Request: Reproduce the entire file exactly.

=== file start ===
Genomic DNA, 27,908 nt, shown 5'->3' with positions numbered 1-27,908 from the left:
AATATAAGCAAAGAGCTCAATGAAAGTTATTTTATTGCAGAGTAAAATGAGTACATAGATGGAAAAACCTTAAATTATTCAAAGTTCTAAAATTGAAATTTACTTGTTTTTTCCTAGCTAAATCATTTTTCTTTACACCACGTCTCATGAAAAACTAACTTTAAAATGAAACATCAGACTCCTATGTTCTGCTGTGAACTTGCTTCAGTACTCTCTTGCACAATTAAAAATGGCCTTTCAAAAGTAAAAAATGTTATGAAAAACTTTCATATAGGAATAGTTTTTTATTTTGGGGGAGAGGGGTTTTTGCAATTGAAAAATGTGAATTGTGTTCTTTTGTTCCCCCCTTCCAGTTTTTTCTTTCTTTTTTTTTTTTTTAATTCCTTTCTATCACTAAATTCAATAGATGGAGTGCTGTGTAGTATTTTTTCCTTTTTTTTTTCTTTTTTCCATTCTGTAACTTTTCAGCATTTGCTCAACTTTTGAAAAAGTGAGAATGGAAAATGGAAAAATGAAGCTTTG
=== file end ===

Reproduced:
Genomic DNA, 27,908 nt, shown 5'->3' with positions numbered 1-27,908 from the left:
AATATAAGCAAAGAGCTCAATGAAAGTTATTTTATTGCAGAGTAAAATGAGTACATAGATGGAAAAACCTTAAATTATTCAAAGTTCTAAAATTGAAATTTACTTGTTTTTTCCTAGCTAAATCATTTTTCTTTACACCACGTCTCATGAAAAACTAACTTTAAAATGAAACATCAGACTCCTATGTTCTGCTGTGAACTTGCTTCAGTACTCTCTTGCACAATTAAAAATGGCCTTTCAAAAGTAAAAAATGTTATGAAAAACTTTCATATAGGAATAGTTTTTTATTTTGGGGGAGAGGGGTTTTTGCAATTGAAAAATGTGAATTGTGTTCTTTTGTTCCCCCCTTCCAGTTTTTTCTTTCTTTTTTTTTTTTTTAATTCCTTTCTATCACTAAATTCAATAGATGGAGTGCTGTGTAGTATTTTTTCCTTTTTTTTTTCTTTTTTCCATTCTGTAACTTTTCAGCATTTGCTCAACTTTTGAAAAAGTGAGAATGGAAAATGGAAAAATGAAGCTTTG